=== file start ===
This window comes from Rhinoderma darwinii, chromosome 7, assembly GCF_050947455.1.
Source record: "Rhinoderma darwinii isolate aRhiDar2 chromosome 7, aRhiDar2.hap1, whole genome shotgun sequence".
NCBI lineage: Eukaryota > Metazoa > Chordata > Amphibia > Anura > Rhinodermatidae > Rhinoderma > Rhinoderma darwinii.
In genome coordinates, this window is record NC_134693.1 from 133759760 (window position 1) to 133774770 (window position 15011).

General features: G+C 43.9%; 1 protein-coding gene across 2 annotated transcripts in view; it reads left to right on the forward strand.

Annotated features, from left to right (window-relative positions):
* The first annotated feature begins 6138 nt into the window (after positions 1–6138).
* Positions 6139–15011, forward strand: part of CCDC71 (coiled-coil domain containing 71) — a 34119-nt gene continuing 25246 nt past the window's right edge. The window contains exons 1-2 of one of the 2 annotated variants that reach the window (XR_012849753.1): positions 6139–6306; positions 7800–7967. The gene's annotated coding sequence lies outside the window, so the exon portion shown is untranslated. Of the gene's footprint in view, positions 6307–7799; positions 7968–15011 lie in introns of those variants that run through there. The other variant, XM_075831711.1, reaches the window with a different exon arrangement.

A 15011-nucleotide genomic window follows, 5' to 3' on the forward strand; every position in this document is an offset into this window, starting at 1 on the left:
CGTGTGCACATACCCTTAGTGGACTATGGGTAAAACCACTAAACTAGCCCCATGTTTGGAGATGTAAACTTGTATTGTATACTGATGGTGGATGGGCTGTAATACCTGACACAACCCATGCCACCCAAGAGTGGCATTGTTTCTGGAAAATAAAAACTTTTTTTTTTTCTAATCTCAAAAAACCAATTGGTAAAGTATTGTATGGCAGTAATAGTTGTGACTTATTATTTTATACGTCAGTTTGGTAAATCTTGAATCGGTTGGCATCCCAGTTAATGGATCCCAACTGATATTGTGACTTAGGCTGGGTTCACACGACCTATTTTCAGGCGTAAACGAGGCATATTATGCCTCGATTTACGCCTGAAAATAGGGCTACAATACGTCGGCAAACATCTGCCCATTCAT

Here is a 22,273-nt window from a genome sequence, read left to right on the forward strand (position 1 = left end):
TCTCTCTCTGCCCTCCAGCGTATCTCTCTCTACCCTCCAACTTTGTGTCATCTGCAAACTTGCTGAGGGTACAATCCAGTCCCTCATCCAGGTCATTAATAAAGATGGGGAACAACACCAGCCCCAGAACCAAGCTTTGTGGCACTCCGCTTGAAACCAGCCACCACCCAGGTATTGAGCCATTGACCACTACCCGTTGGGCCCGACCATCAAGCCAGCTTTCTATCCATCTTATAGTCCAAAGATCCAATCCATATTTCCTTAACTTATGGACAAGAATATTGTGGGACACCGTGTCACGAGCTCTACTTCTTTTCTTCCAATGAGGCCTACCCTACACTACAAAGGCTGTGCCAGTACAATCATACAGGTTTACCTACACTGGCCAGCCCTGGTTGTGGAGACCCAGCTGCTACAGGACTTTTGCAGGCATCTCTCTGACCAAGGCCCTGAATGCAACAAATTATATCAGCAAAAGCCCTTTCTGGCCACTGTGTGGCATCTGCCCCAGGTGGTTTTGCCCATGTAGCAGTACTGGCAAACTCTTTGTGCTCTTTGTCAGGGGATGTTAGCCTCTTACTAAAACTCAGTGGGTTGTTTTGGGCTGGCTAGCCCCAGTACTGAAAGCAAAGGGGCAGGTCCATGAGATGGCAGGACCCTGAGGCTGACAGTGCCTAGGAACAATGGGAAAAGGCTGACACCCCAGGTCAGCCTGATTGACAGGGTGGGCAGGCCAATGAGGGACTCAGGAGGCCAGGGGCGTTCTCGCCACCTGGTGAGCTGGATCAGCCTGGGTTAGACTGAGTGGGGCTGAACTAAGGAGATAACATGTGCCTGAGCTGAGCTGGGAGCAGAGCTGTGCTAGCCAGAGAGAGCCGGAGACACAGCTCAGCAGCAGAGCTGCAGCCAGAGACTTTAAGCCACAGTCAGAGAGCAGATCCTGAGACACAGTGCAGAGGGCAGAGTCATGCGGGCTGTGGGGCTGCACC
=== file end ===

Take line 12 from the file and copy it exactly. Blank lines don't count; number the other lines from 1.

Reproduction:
TCTCTCTCTGCCCTCCAGCGTATCTCTCTCTACCCTCCAACTTTGTGTCATCTGCAAACTTGCTGAGGGTACAATCCAGTCCCTCATCCAGGTCATTAATAAAGATGGGGAACAACACCAGCCCCAGAACCAAGCTTTGTGGCACTCCGCTTGAAACCAGCCACCACCCAGGTATTGAGCCATTGACCACTACCCGTTGGGCCCGACCATCAAGCCAGCTTTCTATCCATCTTATAGTCCAAAGATCCAATCCATATTTCCTTAACTTATGGACAAGAATATTGTGGGACACCGTGTCACGAGCTCTACTTCTTTTCTTCCAATGAGGCCTACCCTACACTACAAAGGCTGTGCCAGTACAATCATACAGGTTTACCTACACTGGCCAGCCCTGGTTGTGGAGACCCAGCTGCTACAGGACTTTTGCAGGCATCTCTCTGACCAAGGCCCTGAATGCAACAAATTATATCAGCAAAAGCCCTTTCTGGCCACTGTGTGGCATCTGCCCCAGGTGGTTTTGCCCATGTAGCAGTACTGGCAAACTCTTTGTGCTCTTTGTCAGGGGATGTTAGCCTCTTACTAAAACTCAGTGGGTTGTTTTGGGCTGGCTAGCCCCAGTACTGAAAGCAAAGGGGCAGGTCCATGAGATGGCAGGACCCTGAGGCTGACAGTGCCTAGGAACAATGGGAAAAGGCTGACACCCCAGGTCAGCCTGATTGACAGGGTGGGCAGGCCAATGAGGGACTCAGGAGGCCAGGGGCGTTCTCGCCACCTGGTGAGCTGGATCAGCCTGGGTTAGACTGAGTGGGGCTGAACTAAGGAGATAACATGTGCCTGAGCTGAGCTGGGAGCAGAGCTGTGCTAGCCAGAGAGAGCCGGAGACACAGCTCAGCAGCAGAGCTGCAGCCAGAGACTTTAAGCCACAGTCAGAGAGCAGATCCTGAGACACAGTGCAGAGGGCAGAGTCATGCGGGCTGTGGGGCTGCACC